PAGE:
GARCIA adolfo Martin
congresos y reuniones científicas
The road less traveled: Alternative pathways for action-verb processing in Parkinson?s disease
ABREVAYA, S., SEDEÑO, L., IBÁÑEZ, A. & GARCÍA, A. M.
Congreso; 18th World Congress of the International Organization of Psychophysiology; 2016
International Organization of Psychophysiology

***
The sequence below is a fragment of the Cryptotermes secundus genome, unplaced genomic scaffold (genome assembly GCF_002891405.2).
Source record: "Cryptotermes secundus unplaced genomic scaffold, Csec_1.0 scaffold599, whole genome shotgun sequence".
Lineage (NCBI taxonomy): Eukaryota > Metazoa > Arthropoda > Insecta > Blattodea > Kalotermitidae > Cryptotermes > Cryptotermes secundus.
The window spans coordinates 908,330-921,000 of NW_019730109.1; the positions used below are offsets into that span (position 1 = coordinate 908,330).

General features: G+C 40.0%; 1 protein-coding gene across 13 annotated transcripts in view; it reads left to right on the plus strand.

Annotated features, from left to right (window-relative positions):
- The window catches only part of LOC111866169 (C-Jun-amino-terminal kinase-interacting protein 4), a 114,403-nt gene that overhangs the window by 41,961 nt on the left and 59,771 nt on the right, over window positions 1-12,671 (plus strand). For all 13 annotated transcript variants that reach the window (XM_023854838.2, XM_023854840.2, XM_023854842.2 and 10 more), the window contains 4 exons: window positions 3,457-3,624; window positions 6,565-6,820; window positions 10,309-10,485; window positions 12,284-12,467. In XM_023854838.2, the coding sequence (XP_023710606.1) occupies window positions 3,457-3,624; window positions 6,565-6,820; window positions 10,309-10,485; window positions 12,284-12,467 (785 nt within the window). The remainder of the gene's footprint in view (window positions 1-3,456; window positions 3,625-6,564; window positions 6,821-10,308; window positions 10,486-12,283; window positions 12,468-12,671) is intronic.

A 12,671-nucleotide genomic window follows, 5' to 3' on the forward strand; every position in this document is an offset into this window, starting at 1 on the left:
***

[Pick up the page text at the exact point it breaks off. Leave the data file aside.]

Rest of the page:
Introduction: Relative to other lexical units, action verbs distinctively involve activations along motor brain networks. In movement disorders, damage to the latter is associated with difficulties to access such words. However, patients are not fully incapable of processing them, as their performance is far from floor level. Action-verb processing may then rely on less efficient, non-motor semantic circuits. To test this hypothesis, we separately measured behavioral performance and neurofunctional correlates during lexical processing tasks in Parkinson?s disease (PD) patients and healthy controls. Methods: The sample comprised 17 pre-demented PD patients and 15 socio-demographically matched controls presenting no history of psychiatric or neurological disease. Participants listened to action verbs and nouns as they underwent fMRI scanning. We selected seeds known to be differentially engaged by processing of action- (putamen, primary motor area) and non-action (posterior superior temporal lobe) stimuli. For each participant, we extracted the BOLD signal time-course from the voxels within each seed region. Functional connectivity maps were obtained by correlating these data to every voxel in the brain using Pearson?s correlation coefficient. The ensuing maps were then recalculated by reference to their z scores. We performed a randomize analysis (5000 permutation) with a mass cluster based correction (p < .05 FWE corrected) with a 2.5 threshold, and made non-parametric permutation inferences on neuroimaging data. Results: FMRI data revealed that they recruited different networks only for action-related words. During noun processing, activity in all seeds was similar between groups. However, for action-verb processing, analysis of the motor seed revealed greater activations in posterior and anterior regions for patients (p = .03) and controls (p = .05), respectively. Analysis of the putamen seed showed greater reduced functional connectivity in patients for both lexical categories (p = .005 for verbs, and p = .03 for nouns). Discussion: Our results suggest that PD patients, unlike controls, process action-verbs via temporal networks implicated in amodal semantics and post-lexical imagery. Such regions would afford alternative (though, arguably, less efficient) pathways to process word meaning when putative embodied mechanisms are disturbed (in this case, motor networks). Moreover, differences in putamen connectivity for both action verbs and nouns points to a distinct association between the patients? distinctive physiopathology and lexical-level processing at large. These results offer new insights into non-embodied routes for high-order processing, while revealing neurofunctional aspects of relevant compensatory mechanisms in neuropathology. [Work partially supported by CONICET, CONICYT/FONDECYT Regular (1130920), COLCIENCIAS (1115-545-31374 and 1115-569-33858), FONCyT-PICT 2012-0412, FONCyT-PICT 2012-1309, FONDAP 15150012, and INECO Foundation].